A Danish oil tanker stranded in the Mediterranean Sea for the past 38 days after rescuing 27 migrants was able to transfer them to an NGO ship on Friday.
The 27 migrants, including one child and a pregnant woman, were transferred from Maersk Tankers’ Etienne ship to the Mare Junio, a vessel operated by the Mediterranea NGO.
“We have been increasingly concerned for the rescued persons’ physical and mental health following their prolonged stay onboard Maersk Etienne,” the Danish company said in a statement.
It added that they requested Medieterranea’s assistance to conduct health checks and that “the transfer to the ship occurred following their assessment that the rescued persons’ condition called for immediate care in suitable medical facilities.”
“Maersk Etienne will proceed to a suitable port where we will follow up with a debriefing of the crew and ensure they too get the care they need,” it continued.
Mediterranea has however flagged that the migrants’ fate remains uncertain and that they may spend more time stuck at sea.
“The Malta authorities, informed of our intervention, declare themselves “not responsible” and refuse to assign a safe port to the 27 people rescued by the Mare Junio from aboard the Maersk Etienne tanker. Once more, Malta violates international laws and the human rights,” the NGO said on Twitter.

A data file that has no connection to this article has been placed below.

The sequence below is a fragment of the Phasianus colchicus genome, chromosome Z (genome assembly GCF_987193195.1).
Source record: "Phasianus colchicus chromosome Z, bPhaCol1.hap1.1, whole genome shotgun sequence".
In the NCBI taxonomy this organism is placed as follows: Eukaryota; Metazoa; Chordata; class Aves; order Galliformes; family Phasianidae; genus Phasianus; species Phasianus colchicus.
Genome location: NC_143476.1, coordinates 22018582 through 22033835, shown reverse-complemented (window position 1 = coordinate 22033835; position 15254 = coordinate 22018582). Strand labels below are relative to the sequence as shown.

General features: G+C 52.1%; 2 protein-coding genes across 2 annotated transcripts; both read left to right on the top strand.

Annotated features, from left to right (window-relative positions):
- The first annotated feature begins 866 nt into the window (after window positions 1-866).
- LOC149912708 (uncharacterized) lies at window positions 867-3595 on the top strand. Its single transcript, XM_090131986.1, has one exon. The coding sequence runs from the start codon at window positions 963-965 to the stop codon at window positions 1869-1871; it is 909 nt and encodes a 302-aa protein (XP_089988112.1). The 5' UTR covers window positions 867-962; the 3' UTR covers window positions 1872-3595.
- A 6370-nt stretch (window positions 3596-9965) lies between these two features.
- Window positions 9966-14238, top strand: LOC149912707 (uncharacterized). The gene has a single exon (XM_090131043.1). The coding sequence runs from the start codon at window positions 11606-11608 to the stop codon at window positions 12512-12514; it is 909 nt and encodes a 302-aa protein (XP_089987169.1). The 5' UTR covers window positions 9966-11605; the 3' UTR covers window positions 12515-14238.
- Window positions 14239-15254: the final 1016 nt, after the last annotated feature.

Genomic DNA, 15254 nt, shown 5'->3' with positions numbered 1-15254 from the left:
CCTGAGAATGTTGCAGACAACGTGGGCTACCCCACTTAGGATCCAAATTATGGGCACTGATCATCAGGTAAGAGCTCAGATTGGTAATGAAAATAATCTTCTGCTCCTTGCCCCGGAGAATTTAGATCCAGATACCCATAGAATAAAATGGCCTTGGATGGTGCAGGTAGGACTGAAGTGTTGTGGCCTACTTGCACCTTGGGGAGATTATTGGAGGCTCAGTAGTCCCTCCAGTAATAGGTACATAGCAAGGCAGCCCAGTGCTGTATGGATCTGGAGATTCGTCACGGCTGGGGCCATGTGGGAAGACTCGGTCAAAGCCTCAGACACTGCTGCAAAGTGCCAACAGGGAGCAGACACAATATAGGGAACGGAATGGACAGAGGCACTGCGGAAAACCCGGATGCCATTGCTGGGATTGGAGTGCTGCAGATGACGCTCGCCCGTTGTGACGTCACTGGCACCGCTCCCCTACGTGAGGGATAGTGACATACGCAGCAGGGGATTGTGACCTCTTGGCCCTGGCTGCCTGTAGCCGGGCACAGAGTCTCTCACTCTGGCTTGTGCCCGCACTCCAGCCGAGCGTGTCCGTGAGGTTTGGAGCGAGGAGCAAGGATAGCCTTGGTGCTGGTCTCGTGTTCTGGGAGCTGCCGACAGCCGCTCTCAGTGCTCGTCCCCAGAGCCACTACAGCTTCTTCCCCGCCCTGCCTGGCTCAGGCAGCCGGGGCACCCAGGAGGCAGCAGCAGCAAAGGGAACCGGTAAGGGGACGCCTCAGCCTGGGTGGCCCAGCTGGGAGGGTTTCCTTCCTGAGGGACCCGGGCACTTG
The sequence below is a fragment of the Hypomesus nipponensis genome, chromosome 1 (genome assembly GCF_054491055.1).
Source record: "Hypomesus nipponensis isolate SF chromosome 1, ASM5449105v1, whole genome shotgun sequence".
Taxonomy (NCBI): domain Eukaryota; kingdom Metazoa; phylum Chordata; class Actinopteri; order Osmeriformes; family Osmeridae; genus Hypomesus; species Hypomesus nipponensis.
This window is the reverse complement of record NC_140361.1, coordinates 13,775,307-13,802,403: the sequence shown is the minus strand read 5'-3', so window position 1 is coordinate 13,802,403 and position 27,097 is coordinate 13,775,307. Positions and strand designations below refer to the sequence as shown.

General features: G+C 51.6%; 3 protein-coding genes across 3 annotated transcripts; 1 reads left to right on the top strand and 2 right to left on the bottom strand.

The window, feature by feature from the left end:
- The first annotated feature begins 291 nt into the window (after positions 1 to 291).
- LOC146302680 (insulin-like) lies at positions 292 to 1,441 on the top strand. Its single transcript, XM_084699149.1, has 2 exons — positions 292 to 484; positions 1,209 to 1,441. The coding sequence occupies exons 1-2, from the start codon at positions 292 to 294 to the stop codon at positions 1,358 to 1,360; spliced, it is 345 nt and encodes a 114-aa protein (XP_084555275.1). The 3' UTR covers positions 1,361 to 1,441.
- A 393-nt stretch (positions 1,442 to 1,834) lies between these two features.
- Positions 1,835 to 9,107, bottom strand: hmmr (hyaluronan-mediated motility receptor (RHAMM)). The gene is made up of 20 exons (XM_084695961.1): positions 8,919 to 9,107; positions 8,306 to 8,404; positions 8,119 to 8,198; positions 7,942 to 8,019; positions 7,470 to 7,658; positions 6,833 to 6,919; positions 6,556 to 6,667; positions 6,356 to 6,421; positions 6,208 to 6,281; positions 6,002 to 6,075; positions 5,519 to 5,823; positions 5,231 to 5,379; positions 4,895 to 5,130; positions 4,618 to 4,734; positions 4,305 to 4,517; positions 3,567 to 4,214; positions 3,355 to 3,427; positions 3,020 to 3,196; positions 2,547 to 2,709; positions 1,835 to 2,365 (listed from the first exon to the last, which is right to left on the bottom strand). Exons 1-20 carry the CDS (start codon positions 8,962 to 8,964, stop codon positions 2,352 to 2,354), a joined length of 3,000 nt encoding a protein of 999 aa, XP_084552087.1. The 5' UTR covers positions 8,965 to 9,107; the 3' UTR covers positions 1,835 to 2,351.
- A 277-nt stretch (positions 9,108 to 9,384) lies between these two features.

Earlier this week, the UN’s Refugee Agency, the International Organisation for Migration and the International Chamber of Shipping issued a joint call for the “immediate disembarkation” of the 27 migrants from Maersk Etienne.
“Governments have been refusing permission for the ship’s Master to disembark the migrants and refugees who fled Lybia, in contravention of international law.”
“International law and maritime conventions place clear obligations on ships and coastal States to ensure people in distress are rescued and promptly disembarked in a place of safety. The Maersk Etienne fulfilled its responsibilities but now finds itself in a diplomatic game of pass the parcel,” they also wrote.
According to their statement, the Maersk Etienne was the third merchant vessel to be stranded caring for people at sea so far this year — but the incident was by far the longest.
In May, the Marina was delayed by six days with some 80 rescued people onboard before being allowed to disembark, while in July the Talia was able to disembark the 50 people ti had rescued after four days.